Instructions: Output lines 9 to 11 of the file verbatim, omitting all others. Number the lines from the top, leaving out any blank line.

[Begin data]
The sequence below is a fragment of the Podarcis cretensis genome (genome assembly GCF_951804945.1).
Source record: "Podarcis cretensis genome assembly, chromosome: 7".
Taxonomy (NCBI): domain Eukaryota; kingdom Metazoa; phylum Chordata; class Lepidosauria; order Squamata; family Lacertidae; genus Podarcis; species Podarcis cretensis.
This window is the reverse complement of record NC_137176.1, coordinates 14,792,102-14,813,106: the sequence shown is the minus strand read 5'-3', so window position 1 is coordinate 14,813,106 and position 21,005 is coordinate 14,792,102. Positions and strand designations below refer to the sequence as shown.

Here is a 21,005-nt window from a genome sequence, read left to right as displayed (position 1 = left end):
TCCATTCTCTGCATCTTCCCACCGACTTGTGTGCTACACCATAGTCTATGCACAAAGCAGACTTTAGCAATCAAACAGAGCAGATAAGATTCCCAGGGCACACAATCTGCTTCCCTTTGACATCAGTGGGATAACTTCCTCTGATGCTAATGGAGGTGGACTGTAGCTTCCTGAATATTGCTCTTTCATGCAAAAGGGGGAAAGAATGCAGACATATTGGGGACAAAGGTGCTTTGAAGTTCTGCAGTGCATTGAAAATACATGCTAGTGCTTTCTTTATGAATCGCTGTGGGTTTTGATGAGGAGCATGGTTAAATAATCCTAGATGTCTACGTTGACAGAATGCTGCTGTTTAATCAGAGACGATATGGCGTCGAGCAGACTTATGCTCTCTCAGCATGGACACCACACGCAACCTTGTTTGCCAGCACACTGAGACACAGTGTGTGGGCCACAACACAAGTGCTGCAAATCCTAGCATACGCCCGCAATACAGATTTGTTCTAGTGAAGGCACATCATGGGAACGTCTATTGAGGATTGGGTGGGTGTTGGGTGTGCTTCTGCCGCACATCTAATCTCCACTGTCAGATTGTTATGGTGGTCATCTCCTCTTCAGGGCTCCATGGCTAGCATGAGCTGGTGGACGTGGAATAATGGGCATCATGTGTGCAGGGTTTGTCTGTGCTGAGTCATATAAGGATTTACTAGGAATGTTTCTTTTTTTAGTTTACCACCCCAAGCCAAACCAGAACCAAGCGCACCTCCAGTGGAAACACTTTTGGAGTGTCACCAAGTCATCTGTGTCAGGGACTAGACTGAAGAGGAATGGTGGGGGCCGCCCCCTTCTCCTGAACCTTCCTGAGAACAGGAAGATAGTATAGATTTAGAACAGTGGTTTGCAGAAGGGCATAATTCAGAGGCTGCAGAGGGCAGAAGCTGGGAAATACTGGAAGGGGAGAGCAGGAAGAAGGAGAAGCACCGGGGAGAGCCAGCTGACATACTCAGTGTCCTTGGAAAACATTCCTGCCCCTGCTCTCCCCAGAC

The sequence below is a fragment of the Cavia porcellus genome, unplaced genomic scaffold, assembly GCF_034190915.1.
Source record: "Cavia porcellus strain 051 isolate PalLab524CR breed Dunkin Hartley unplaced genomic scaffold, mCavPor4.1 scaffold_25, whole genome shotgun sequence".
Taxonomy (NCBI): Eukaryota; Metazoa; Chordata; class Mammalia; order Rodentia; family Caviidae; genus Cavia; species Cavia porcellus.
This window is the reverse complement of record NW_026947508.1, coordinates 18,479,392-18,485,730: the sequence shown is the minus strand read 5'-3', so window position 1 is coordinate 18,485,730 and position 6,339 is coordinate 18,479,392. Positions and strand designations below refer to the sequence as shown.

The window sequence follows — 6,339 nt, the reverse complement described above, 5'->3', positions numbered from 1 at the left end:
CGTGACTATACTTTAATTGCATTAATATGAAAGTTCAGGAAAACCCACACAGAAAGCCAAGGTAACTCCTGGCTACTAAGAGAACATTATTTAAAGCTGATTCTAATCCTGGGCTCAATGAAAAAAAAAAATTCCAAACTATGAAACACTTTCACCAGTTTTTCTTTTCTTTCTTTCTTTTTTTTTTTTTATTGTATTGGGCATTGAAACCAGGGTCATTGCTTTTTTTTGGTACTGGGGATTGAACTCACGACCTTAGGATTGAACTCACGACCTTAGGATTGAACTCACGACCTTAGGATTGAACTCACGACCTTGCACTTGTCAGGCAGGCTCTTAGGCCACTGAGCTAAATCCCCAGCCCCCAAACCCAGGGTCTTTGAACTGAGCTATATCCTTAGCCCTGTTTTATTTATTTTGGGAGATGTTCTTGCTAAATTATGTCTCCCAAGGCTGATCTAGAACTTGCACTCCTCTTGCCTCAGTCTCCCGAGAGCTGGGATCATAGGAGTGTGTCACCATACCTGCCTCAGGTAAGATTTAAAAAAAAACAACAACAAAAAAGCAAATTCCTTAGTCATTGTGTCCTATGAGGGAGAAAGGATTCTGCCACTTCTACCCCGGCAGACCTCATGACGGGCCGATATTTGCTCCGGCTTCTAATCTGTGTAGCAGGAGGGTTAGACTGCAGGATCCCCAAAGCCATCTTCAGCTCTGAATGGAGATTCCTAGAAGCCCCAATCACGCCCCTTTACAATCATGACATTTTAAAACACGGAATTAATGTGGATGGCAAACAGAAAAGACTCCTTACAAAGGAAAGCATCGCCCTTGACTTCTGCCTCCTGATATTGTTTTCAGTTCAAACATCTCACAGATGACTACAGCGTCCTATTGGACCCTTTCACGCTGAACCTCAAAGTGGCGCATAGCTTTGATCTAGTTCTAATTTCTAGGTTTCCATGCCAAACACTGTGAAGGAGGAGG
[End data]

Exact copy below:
Taxonomy (NCBI): Eukaryota; Metazoa; Chordata; class Mammalia; order Rodentia; family Caviidae; genus Cavia; species Cavia porcellus.
This window is the reverse complement of record NW_026947508.1, coordinates 18,479,392-18,485,730: the sequence shown is the minus strand read 5'-3', so window position 1 is coordinate 18,485,730 and position 6,339 is coordinate 18,479,392. Positions and strand designations below refer to the sequence as shown.

The window sequence follows — 6,339 nt, the reverse complement described above, 5'->3', positions numbered from 1 at the left end: